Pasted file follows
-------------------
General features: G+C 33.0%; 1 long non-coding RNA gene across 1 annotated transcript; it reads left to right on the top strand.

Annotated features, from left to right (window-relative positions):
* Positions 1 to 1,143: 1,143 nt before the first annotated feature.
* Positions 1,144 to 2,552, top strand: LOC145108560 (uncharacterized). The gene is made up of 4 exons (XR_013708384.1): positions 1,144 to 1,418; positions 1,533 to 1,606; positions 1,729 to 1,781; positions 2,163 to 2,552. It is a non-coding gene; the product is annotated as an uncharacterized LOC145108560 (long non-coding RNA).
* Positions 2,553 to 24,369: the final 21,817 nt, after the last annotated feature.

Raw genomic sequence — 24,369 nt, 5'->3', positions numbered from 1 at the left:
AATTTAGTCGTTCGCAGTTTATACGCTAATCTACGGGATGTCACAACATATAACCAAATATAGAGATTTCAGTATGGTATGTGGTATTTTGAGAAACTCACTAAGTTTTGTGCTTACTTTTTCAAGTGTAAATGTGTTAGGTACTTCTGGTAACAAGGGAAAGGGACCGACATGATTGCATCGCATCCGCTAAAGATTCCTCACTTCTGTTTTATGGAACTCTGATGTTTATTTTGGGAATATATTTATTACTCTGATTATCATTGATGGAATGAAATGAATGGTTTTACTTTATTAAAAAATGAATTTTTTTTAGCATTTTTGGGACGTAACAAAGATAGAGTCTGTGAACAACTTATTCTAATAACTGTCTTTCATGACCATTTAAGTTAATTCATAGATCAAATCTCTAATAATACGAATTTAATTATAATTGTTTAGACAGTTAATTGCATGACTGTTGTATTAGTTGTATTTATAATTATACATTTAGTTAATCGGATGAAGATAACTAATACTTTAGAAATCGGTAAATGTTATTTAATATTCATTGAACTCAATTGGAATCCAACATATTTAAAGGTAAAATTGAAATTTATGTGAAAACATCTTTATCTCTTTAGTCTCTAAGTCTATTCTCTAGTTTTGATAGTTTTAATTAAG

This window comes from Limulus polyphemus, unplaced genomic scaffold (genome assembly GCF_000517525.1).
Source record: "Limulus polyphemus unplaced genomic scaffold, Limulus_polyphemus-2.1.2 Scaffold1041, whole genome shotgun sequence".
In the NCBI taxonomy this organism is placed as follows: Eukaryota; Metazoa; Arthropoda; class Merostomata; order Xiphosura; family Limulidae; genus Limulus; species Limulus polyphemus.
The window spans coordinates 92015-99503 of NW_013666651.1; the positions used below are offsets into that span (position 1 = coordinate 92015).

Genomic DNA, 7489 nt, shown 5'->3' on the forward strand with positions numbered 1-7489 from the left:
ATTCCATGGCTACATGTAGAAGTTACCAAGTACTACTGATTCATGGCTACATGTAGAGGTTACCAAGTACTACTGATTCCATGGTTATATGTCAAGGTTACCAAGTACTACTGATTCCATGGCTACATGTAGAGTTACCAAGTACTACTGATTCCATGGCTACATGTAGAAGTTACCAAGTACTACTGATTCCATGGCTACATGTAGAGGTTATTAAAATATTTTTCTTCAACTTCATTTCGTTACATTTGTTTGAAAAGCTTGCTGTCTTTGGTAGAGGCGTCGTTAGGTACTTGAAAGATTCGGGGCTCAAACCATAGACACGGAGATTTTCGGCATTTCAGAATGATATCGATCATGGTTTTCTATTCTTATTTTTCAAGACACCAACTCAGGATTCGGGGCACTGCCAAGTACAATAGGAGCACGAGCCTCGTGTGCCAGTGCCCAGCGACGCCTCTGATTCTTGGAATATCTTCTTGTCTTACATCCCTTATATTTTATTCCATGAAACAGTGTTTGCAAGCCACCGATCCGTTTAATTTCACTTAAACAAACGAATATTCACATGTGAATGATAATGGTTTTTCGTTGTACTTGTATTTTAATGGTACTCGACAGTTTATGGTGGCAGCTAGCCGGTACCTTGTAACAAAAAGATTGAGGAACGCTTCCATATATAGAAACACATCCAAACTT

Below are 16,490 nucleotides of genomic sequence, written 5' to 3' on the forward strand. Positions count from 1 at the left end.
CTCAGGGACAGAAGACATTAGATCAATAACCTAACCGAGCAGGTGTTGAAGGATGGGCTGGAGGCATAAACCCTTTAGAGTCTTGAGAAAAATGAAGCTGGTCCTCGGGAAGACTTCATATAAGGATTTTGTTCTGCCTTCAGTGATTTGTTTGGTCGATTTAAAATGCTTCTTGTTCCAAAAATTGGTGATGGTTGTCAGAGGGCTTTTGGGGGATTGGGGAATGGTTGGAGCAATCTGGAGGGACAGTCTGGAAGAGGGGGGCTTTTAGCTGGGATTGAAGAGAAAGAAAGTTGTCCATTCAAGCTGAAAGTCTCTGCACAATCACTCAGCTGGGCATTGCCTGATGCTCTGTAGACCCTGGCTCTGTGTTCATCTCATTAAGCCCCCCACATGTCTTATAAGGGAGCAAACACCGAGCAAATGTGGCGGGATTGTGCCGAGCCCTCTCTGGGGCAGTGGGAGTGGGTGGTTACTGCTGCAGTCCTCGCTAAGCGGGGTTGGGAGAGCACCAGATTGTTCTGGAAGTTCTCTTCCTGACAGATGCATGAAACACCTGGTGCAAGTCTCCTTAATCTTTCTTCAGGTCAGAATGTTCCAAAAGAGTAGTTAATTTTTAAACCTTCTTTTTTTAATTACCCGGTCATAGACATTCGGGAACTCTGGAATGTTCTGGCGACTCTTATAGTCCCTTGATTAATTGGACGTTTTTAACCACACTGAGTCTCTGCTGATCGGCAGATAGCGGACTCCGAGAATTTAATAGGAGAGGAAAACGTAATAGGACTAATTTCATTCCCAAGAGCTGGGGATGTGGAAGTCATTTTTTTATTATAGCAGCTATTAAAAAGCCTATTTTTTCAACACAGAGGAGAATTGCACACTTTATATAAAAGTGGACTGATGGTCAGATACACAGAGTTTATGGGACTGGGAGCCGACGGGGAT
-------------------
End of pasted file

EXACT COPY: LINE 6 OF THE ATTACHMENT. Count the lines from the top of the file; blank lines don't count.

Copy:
Raw genomic sequence — 24,369 nt, 5'->3', positions numbered from 1 at the left: